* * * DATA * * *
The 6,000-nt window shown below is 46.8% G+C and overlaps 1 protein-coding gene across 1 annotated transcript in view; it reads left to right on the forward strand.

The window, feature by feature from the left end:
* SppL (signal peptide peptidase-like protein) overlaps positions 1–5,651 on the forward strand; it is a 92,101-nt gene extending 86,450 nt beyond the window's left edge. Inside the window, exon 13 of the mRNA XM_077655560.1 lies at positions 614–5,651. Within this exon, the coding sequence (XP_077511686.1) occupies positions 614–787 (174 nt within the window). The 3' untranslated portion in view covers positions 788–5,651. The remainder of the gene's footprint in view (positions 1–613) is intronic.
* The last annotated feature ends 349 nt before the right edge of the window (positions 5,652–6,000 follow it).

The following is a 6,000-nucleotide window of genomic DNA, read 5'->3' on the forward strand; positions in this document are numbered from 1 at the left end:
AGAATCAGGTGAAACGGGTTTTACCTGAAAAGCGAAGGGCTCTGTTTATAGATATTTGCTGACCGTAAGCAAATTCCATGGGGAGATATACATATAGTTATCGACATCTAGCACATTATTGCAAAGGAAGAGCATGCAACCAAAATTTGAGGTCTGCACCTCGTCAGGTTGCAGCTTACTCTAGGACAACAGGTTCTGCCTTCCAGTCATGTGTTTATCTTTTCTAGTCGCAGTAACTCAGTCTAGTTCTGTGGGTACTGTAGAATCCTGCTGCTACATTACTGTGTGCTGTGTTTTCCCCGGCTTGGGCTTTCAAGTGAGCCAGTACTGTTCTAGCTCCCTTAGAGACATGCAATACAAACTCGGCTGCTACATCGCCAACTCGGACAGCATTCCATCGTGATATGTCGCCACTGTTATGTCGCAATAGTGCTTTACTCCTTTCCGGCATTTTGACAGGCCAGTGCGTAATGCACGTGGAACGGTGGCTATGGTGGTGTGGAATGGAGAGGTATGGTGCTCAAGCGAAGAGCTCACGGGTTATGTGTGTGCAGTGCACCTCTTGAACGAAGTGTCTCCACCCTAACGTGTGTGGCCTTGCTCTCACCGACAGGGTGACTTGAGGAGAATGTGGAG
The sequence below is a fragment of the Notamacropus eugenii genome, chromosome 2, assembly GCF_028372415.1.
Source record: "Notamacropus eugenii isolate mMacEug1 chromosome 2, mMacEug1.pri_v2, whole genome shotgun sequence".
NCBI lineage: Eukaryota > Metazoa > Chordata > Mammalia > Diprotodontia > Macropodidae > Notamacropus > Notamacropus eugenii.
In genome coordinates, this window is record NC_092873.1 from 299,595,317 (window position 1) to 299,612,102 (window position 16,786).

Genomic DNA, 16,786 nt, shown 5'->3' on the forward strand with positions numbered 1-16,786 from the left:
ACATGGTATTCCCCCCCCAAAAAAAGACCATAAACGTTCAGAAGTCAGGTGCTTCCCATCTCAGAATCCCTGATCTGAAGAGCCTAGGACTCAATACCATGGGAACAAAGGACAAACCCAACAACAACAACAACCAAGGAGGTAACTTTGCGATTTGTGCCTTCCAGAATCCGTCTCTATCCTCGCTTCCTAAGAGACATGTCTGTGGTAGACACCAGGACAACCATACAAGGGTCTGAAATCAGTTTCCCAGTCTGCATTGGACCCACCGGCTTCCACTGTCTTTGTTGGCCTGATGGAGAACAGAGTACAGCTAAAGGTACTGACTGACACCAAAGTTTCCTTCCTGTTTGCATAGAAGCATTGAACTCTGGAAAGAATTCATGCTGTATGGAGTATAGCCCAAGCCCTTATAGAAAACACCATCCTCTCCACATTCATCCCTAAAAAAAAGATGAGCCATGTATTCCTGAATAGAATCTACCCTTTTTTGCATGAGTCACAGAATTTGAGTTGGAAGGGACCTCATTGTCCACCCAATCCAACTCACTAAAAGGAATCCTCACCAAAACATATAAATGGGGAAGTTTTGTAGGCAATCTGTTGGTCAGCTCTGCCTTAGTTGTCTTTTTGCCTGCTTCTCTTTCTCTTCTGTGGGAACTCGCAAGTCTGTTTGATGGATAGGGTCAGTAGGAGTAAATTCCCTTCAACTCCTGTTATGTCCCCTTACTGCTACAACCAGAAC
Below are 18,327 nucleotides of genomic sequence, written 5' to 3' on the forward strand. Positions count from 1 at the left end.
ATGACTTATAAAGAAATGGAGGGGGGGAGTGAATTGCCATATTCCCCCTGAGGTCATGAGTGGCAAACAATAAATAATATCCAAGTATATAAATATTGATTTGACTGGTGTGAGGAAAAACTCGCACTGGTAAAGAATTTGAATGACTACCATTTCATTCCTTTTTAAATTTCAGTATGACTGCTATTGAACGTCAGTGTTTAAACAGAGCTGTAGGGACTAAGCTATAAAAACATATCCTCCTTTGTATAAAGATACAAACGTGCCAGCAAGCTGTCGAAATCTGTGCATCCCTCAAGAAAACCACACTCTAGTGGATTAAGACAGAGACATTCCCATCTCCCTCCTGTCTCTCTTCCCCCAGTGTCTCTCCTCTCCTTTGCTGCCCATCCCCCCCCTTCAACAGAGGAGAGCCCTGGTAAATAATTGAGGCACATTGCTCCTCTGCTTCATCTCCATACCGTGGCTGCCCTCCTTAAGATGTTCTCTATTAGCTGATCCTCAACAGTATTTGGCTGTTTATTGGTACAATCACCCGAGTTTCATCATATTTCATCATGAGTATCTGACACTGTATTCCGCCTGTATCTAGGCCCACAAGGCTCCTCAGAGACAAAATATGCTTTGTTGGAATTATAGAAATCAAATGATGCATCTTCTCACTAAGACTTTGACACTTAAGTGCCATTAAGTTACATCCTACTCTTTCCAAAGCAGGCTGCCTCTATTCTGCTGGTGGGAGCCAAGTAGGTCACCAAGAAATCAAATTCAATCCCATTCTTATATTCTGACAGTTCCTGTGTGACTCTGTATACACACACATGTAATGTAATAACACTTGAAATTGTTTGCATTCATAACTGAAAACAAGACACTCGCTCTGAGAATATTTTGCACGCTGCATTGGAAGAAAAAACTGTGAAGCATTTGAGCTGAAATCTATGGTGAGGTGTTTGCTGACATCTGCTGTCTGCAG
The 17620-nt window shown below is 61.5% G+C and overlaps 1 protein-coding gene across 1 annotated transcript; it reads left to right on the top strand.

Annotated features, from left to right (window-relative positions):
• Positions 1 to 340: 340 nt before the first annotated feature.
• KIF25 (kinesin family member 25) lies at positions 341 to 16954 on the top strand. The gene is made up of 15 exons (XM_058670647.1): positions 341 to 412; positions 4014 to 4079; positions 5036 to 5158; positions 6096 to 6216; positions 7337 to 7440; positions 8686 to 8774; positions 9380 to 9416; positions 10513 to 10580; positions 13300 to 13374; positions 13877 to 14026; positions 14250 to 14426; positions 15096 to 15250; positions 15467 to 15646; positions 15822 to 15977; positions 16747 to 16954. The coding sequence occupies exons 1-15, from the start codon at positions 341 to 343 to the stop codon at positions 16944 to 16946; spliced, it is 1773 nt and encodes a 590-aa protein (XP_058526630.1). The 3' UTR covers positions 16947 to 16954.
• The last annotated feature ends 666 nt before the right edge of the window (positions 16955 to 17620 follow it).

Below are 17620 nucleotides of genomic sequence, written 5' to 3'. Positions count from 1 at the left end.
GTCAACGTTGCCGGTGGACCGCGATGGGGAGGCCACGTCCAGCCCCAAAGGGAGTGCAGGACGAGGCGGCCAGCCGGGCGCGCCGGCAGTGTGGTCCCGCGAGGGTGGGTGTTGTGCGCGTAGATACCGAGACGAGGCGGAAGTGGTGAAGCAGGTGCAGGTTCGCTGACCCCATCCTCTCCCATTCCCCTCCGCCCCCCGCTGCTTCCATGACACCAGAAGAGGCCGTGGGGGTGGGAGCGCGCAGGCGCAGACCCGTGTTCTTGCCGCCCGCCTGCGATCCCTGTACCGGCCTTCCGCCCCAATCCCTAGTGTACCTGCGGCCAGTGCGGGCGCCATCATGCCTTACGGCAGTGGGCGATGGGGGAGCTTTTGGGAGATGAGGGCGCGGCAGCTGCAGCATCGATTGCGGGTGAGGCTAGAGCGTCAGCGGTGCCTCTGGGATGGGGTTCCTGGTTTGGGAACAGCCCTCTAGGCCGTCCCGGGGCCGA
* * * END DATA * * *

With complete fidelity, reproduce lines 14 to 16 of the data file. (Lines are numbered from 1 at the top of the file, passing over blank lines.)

ATGACTTATAAAGAAATGGAGGGGGGGAGTGAATTGCCATATTCCCCCTGAGGTCATGAGTGGCAAACAATAAATAATATCCAAGTATATAAATATTGATTTGACTGGTGTGAGGAAAAACTCGCACTGGTAAAGAATTTGAATGACTACCATTTCATTCCTTTTTAAATTTCAGTATGACTGCTATTGAACGTCAGTGTTTAAACAGAGCTGTAGGGACTAAGCTATAAAAACATATCCTCCTTTGTATAAAGATACAAACGTGCCAGCAAGCTGTCGAAATCTGTGCATCCCTCAAGAAAACCACACTCTAGTGGATTAAGACAGAGACATTCCCATCTCCCTCCTGTCTCTCTTCCCCCAGTGTCTCTCCTCTCCTTTGCTGCCCATCCCCCCCCTTCAACAGAGGAGAGCCCTGGTAAATAATTGAGGCACATTGCTCCTCTGCTTCATCTCCATACCGTGGCTGCCCTCCTTAAGATGTTCTCTATTAGCTGATCCTCAACAGTATTTGGCTGTTTATTGGTACAATCACCCGAGTTTCATCATATTTCATCATGAGTATCTGACACTGTATTCCGCCTGTATCTAGGCCCACAAGGCTCCTCAGAGACAAAATATGCTTTGTTGGAATTATAGAAATCAAATGATGCATCTTCTCACTAAGACTTTGACACTTAAGTGCCATTAAGTTACATCCTACTCTTTCCAAAGCAGGCTGCCTCTATTCTGCTGGTGGGAGCCAAGTAGGTCACCAAGAAATCAAATTCAATCCCATTCTTATATTCTGACAGTTCCTGTGTGACTCTGTATACACACACATGTAATGTAATAACACTTGAAATTGTTTGCATTCATAACTGAAAACAAGACACTCGCTCTGAGAATATTTTGCACGCTGCATTGGAAGAAAAAACTGTGAAGCATTTGAGCTGAAATCTATGGTGAGGTGTTTGCTGACATCTGCTGTCTGCAG
The 17620-nt window shown below is 61.5% G+C and overlaps 1 protein-coding gene across 1 annotated transcript; it reads left to right on the top strand.

Annotated features, from left to right (window-relative positions):